Of all of those names, I have the highest hopes for Rodriguez and Abad to carve out something like an average performance out of the five-spot in the rotation. I think the Astros will again have above average pitching next season, although I’m doubtful that it will be anywhere near enough to make up for their terrible offense.

Lee
Guest
Lee
5 years 6 months ago

Hyphen… lol.

Slow day.

CJ
Guest
CJ
5 years 6 months ago

The Astros already know that Figueroa can handle the 5th starter role. They can put him in the rotation if necessary. The Astros would prefer a younger pitcher in that spot. So they compile a number of very cheap options, like Rowland-Smith, Abad, and the two Rule 5 picks, Rodriguez and Abad. There is a decent chance that one of those younger options will show that he can provide acceptable performance in the rotation. If none do, the worst that happens is that Figueroa is the No 5 starter–just as he was at the end of last season. As the article suggests, there are many worse ways to fill the fifth starter spot.

CJ
Guest
CJ
5 years 6 months ago

correction….I meant to say “Rodriguez and Pendleton” as the Rule 5 picks.

hdarvick
Guest
hdarvick
5 years 6 months ago

Why would “the Astros prefer a younger pitcher in that spot (#5 starting pitcher)”, than Nelson Figueroa? As a starting pitcher in the Mets rotation (August-October 2009) and the Astros starting rotation, 35 and 36 year old Nelson Figueroa averaged 6+ innings and 110+ pitches per start and proved he could pitch on 3 days rest if necessary when he followed 6.2 shutout innings against the Reds with 6 shutout innings against the Cubs in the last 2 Astros victories of 2010 (we lost 6 of our last 8 games). 2010 stats (Phillies & Astros) for the versatile 36-year-old righty: 7-4 3.29 ERA (5-3 3.22 ERA for Houston). And like a good wine, he gets better with age.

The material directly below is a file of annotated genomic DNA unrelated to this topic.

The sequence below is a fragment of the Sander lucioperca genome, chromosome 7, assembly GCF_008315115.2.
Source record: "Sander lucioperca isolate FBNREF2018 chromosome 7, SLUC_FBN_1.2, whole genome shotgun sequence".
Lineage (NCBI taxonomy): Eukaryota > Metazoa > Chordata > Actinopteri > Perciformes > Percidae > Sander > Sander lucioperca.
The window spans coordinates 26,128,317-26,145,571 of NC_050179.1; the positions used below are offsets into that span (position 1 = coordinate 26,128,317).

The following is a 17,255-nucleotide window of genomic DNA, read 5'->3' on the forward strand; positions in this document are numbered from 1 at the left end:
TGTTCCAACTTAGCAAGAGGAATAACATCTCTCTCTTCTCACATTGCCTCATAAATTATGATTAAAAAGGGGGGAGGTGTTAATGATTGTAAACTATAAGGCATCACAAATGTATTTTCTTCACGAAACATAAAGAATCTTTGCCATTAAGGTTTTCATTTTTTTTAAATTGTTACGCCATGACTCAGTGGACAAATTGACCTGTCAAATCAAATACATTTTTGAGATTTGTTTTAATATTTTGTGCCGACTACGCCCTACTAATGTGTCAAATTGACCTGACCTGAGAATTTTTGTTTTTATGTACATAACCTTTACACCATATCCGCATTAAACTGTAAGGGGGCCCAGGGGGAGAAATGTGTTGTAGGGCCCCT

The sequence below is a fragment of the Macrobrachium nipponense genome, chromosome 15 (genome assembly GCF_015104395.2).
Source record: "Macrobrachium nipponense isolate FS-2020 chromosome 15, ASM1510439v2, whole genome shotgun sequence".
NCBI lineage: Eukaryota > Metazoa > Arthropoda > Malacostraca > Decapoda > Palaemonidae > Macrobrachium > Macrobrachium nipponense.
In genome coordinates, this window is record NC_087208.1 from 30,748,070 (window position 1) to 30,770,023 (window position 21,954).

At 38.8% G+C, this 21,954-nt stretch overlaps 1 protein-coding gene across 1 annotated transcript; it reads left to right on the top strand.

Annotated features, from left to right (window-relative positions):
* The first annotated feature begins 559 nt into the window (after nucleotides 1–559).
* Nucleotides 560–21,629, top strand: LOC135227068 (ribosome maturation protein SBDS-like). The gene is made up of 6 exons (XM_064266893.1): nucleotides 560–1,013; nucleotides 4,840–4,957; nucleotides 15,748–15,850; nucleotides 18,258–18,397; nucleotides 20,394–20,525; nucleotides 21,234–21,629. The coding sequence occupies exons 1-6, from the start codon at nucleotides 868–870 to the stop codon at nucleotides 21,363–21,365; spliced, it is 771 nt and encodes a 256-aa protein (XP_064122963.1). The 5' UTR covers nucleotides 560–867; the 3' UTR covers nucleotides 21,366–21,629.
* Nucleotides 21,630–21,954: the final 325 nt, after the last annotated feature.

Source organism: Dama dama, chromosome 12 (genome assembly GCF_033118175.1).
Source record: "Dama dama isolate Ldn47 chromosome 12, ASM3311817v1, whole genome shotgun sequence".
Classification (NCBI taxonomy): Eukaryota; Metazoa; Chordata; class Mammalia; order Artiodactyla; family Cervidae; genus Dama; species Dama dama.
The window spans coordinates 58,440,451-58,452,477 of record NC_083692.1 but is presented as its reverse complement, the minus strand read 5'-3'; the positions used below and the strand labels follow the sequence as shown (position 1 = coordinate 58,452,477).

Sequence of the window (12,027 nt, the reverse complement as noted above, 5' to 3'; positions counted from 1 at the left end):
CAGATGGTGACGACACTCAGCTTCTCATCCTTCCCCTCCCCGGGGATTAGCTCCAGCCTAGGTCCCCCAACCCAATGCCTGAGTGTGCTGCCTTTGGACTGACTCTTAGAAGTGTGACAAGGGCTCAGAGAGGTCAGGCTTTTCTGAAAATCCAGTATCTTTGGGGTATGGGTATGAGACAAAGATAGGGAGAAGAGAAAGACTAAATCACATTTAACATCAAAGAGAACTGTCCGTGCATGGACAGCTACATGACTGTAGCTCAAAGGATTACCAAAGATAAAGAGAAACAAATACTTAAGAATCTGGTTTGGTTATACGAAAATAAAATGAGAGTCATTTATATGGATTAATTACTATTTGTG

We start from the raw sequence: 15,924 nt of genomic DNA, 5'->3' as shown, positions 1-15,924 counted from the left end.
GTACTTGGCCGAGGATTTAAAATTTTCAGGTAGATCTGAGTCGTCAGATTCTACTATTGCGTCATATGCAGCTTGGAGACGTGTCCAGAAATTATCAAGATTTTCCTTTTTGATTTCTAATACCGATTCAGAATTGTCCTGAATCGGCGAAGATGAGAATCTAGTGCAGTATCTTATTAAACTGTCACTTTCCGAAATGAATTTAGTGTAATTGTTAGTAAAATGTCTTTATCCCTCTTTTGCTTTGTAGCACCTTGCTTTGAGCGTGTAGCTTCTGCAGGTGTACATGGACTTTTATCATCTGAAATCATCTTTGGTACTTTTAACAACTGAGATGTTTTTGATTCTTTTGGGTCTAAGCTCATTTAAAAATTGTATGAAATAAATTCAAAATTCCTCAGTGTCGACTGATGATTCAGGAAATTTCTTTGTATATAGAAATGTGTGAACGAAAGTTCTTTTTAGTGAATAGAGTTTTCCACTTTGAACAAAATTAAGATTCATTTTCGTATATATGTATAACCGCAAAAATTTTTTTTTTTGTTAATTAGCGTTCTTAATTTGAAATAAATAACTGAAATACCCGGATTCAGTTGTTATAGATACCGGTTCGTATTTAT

JP
Guest
JP
5 years 6 months ago

Figueroa would be a competent 5th starter, but I would suggest he would struggle to stay in the rotation for an entire season, given his age and MO.

Rowland Smith will probably end up as one of the two left handers in the bullpen with Abad, but anything could happen in Spring Training.

Give Arnsberg and Rodriguez a month together, and I think he could get over the bump to being a solid major league starter. Expect Changeups. Lots of them.

Jim
Guest
Jim
5 years 6 months ago

Yeah, I wouldn’t expect RRS to be anything more than a spot starter in case of injury to one of the other starters.

He’s best used as situational lefty in the pen, as shown by his awful 2010 sesaon. He was at his best in Seattle when used out of the ‘pen a few seasons ago.

hdarvick
Guest
hdarvick
5 years 6 months ago

His MO proves you’re wrong about Figueroa “struggling” to stay in the rotation for an entire season and age means nothing. He doesn’t pitch like he’s 36 and doesn’t look like he’s 36. In 2011 Spring Training, he’ll outpitch the other candidates for #5. Guaranteed.

JP
Guest
JP
5 years 6 months ago

So, he’s 37 next season and his career high in IP is 93, but you think he’s going to last out an entire season in the rotation. Righht……

Rex
Guest
Rex
5 years 6 months ago

As far as Figgy goes, 93 IP may be his ML season high, but this is a guy that throws in the minors, when the season ends, throws in the DR, then throws in China…only to come back and throw in the bigs again. His arm is rubber.

wpDiscuz